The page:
Self-serving leaders vs. Selfless leaders

Updated: Oct 13, 2018

by Saira Akbar

Self-serving style of leadership in short term can be beneficial for organizations.

Do I have evidence to back up this statement? Hardly. Google has lot on leadership but there is barely any data on self-serving leaders thriving in today’s economy.

Yet, paradox is, that in my 20 years of consulting business at least 60%, if not more, C-Suite executives I have come across are expert Self-serving Leaders.

Given that we live in an era of ‘short term mindset’ how could possibly be anything wrong with such a style? Given that millennial managers and their high sense of “entitlement" are now order of the day, and with Gen-Z just pressing behind in the queue, the case of self-serving leadership style becomes even more of a reality, and a highly complex debate.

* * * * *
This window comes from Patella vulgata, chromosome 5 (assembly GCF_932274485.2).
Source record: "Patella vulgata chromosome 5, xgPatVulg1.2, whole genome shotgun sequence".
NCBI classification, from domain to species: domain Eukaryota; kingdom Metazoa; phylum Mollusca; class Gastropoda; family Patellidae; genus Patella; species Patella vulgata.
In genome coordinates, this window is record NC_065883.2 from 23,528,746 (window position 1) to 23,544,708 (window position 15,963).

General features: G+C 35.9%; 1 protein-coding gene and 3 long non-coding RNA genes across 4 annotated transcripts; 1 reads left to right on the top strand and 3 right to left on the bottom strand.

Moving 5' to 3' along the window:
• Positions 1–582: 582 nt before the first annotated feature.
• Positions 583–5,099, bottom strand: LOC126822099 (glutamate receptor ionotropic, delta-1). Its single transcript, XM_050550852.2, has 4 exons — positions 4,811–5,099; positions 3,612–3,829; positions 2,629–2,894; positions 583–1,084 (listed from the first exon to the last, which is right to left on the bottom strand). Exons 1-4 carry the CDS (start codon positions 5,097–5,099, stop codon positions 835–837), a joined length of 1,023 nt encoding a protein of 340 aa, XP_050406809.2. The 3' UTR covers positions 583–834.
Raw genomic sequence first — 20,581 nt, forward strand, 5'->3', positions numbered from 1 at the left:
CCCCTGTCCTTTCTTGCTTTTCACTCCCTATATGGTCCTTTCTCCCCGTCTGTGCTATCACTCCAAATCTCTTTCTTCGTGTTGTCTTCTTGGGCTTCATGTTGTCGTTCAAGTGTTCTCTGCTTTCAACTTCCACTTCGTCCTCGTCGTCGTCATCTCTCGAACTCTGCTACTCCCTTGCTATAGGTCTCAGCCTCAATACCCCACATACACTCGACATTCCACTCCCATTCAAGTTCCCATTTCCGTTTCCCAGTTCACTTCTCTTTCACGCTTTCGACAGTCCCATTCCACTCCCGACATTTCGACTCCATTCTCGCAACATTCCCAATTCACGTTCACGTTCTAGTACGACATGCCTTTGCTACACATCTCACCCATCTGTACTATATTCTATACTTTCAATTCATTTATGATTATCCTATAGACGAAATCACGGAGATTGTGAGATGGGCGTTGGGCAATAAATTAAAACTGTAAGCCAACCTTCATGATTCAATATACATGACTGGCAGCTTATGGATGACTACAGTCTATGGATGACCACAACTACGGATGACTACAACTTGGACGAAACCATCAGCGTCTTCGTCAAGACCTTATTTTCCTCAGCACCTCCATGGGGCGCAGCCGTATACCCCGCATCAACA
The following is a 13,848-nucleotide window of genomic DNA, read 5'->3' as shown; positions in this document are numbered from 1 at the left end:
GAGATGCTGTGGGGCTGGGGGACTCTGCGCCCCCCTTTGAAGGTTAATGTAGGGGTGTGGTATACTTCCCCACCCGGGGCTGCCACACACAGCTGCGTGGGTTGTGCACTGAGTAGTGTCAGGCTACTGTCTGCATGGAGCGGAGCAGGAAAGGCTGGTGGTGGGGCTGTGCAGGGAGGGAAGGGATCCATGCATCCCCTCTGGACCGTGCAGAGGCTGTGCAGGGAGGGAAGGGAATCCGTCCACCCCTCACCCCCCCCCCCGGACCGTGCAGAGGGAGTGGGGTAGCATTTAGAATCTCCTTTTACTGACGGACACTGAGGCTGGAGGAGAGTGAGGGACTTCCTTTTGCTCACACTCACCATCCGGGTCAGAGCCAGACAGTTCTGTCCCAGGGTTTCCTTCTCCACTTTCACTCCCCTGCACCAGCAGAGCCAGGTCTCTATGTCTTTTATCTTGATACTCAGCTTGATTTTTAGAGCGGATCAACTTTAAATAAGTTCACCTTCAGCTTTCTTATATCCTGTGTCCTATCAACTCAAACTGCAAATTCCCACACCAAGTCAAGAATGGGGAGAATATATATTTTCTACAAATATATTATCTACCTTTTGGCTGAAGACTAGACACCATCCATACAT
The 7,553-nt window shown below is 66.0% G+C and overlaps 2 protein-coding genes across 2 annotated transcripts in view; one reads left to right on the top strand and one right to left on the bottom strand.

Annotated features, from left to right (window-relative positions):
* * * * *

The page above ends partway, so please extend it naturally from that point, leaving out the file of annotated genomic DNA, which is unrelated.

So let’s try and understand who these Self-Serving Leaders are.

They comprise of three sections to their persona:

1) Behaviors of SELF-SERVING LEADERS which others see

To describe the behaviors, I borrow from Wiley’s 8 Dimensions of Leadership as shown below.

These are typical behaviors of leaders, even self-serving leaders can be any of the above. These people can be focused or deliberate. Risk takers or careful. Manipulative or passive. Humble or egoistic. Some wish to being in center of happenings, whilst others may be comfortable in their own space. Some like people and are emotional. Some like not to be involved with people or emotions. Some use gut-feel to make choices and some rely on logic. Some are spontaneous whilst others may be overly perfectionist. The list goes on and on, comprising of zillion types of played-out behaviors. This makes the case to detect self-serving leaders at the center of a personality even more complex.

2) Self-esteem levels of self-serving Leaders